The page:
Developer conferences are awesome. Well, the one at Microsoft was great… ok, I had only been to one conference as a developer. There are plenty of others that looked fantastic, but I prioritised my previous job over trying to attend them, and thought the likelihood of similarly-large conferences being staged local to Bournemouth was unlikely soon. Thus, when a few devs at Unicorn voiced their interest in the re:develop 2014 event, I was really happy to be given a ticket to find out what I’d been missing these past few years.

Let’s start by stating the obvious, at least for us lucky locals: this was hilariously easy to reach. Traffic is not often a problem, plus the Pavilion is simple to navigate, meaning I arrived in under ten minutes. The food provided throughout the day was excellent, and left us with no excuse but to sit back and enjoy some great presentations. Of those, the ones I had anticipated the most, namely 10 things learnt from 2 years on GOV.UK from Tom Byers, and Ship it!: A story of continuous delivery & front-end ops at theguardian.com from Patrick Hamann, were as good as hoped, but I was unexpectedly blown away by Group Minds and Individual Personalities from Richard Evans. I briefly studied Artificial Intelligence in my final year at university, and haven’t yet been able to apply the techniques commercially, so was really pleased to witness a funny and excellent demonstration of its application to games. Or pub football banter between ‘bots of different eras!

Group Minds and Individual Personalities by Richard Evans

Everyone will have learnt and been inspired by different points from the day. If it helps, here are some of mine:

  • Users forgive you if they can still get to the things they need, even if your site is effectively broken.
  • Does your form work as a conversation?
  • Screen readers rely on good-quality markup.
  • Having conversations is more important than capturing or automating Behaviour-Driven Development.
  • Start by assuming you are wrong.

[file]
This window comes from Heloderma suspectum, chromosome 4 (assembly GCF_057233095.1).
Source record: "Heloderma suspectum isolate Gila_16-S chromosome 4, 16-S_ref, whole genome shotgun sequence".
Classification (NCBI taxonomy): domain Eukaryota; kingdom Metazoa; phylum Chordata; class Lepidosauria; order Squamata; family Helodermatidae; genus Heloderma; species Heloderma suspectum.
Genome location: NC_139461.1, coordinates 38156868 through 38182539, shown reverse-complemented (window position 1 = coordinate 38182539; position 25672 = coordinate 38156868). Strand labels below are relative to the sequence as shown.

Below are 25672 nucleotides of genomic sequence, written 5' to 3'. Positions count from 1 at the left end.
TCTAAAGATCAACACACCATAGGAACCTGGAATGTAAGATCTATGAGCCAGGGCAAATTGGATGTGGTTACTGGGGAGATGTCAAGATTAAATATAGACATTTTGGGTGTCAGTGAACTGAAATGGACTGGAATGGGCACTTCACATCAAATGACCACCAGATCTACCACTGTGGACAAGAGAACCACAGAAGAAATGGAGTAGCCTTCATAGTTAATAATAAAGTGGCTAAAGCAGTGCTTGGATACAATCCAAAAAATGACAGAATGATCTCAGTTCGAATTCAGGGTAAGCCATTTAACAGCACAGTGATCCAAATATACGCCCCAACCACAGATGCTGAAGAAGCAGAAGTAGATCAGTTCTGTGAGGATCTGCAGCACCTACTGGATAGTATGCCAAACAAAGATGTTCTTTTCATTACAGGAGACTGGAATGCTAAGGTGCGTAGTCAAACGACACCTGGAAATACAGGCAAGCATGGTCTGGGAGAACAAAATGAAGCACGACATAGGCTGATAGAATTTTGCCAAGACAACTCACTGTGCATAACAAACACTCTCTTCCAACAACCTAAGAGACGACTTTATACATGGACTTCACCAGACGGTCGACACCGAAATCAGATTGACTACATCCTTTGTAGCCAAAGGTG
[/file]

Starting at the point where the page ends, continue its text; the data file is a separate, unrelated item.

• Stakeholder stories are different to user ones, e.g. a user doesn’t want the bank to actually debit their account!
  • Mitigate risk via small changes using continuous delivery.
  • Deployment in a continuous delivery environment is still manual, as automation led to complacency.
  • Software apoptosis: use a switch to enable a feature and judge its success before it expires after a set time-frame.
  • AI is used in customer care to judge personality, categorise problems, etc.
  • A high standard is the standard.

Check out the great visual notes taken throughout the day, too.

Interestingly, the overall theme that emerged from the conference was conversation, but not just from the sources I had originally expected. I only briefly attended the after party — although did manage a couple of cheeky ciders whilst talking to colleagues and a funny Python dev — because I left to meet local friends and family, to host a good mate from uni. I had also spent most of the day with another good friend, again from our course at Bournemouth university. It’s been six years since we finished, and many of us are still in touch, and I find talking to them as inspiring as ever, so the conference helped prolong those inevitable tech discussions. Overall, I have been left with a little more to become excited about, investigate further, and hopefully use to improve the products that I help develop, so for that, the day was well worth the investment. Thanks everyone; let’s hope it becomes an annual pilgrimage.